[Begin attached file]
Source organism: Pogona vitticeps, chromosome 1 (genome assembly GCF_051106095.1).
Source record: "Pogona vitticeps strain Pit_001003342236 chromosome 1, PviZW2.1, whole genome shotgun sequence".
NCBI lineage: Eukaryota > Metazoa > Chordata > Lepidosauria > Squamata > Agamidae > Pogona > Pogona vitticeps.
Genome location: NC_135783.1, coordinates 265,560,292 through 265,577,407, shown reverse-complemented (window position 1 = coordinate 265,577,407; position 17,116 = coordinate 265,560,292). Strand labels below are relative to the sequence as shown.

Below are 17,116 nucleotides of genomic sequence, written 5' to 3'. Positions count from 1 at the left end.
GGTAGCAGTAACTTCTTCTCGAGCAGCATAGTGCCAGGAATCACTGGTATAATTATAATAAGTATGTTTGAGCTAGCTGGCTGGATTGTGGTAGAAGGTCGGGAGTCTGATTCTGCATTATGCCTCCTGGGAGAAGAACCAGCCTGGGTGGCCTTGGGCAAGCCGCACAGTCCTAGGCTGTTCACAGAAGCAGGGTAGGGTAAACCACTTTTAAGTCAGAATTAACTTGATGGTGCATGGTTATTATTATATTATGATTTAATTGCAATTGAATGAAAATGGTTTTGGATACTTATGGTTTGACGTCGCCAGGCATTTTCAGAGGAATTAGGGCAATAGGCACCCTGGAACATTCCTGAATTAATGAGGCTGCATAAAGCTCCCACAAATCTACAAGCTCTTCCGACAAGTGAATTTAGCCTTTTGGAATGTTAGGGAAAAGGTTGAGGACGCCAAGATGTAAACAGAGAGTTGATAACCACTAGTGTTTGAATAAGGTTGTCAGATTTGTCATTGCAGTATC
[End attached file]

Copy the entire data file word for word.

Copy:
Source organism: Pogona vitticeps, chromosome 1 (genome assembly GCF_051106095.1).
Source record: "Pogona vitticeps strain Pit_001003342236 chromosome 1, PviZW2.1, whole genome shotgun sequence".
NCBI lineage: Eukaryota > Metazoa > Chordata > Lepidosauria > Squamata > Agamidae > Pogona > Pogona vitticeps.
Genome location: NC_135783.1, coordinates 265,560,292 through 265,577,407, shown reverse-complemented (window position 1 = coordinate 265,577,407; position 17,116 = coordinate 265,560,292). Strand labels below are relative to the sequence as shown.

Below are 17,116 nucleotides of genomic sequence, written 5' to 3'. Positions count from 1 at the left end.
GGTAGCAGTAACTTCTTCTCGAGCAGCATAGTGCCAGGAATCACTGGTATAATTATAATAAGTATGTTTGAGCTAGCTGGCTGGATTGTGGTAGAAGGTCGGGAGTCTGATTCTGCATTATGCCTCCTGGGAGAAGAACCAGCCTGGGTGGCCTTGGGCAAGCCGCACAGTCCTAGGCTGTTCACAGAAGCAGGGTAGGGTAAACCACTTTTAAGTCAGAATTAACTTGATGGTGCATGGTTATTATTATATTATGATTTAATTGCAATTGAATGAAAATGGTTTTGGATACTTATGGTTTGACGTCGCCAGGCATTTTCAGAGGAATTAGGGCAATAGGCACCCTGGAACATTCCTGAATTAATGAGGCTGCATAAAGCTCCCACAAATCTACAAGCTCTTCCGACAAGTGAATTTAGCCTTTTGGAATGTTAGGGAAAAGGTTGAGGACGCCAAGATGTAAACAGAGAGTTGATAACCACTAGTGTTTGAATAAGGTTGTCAGATTTGTCATTGCAGTATC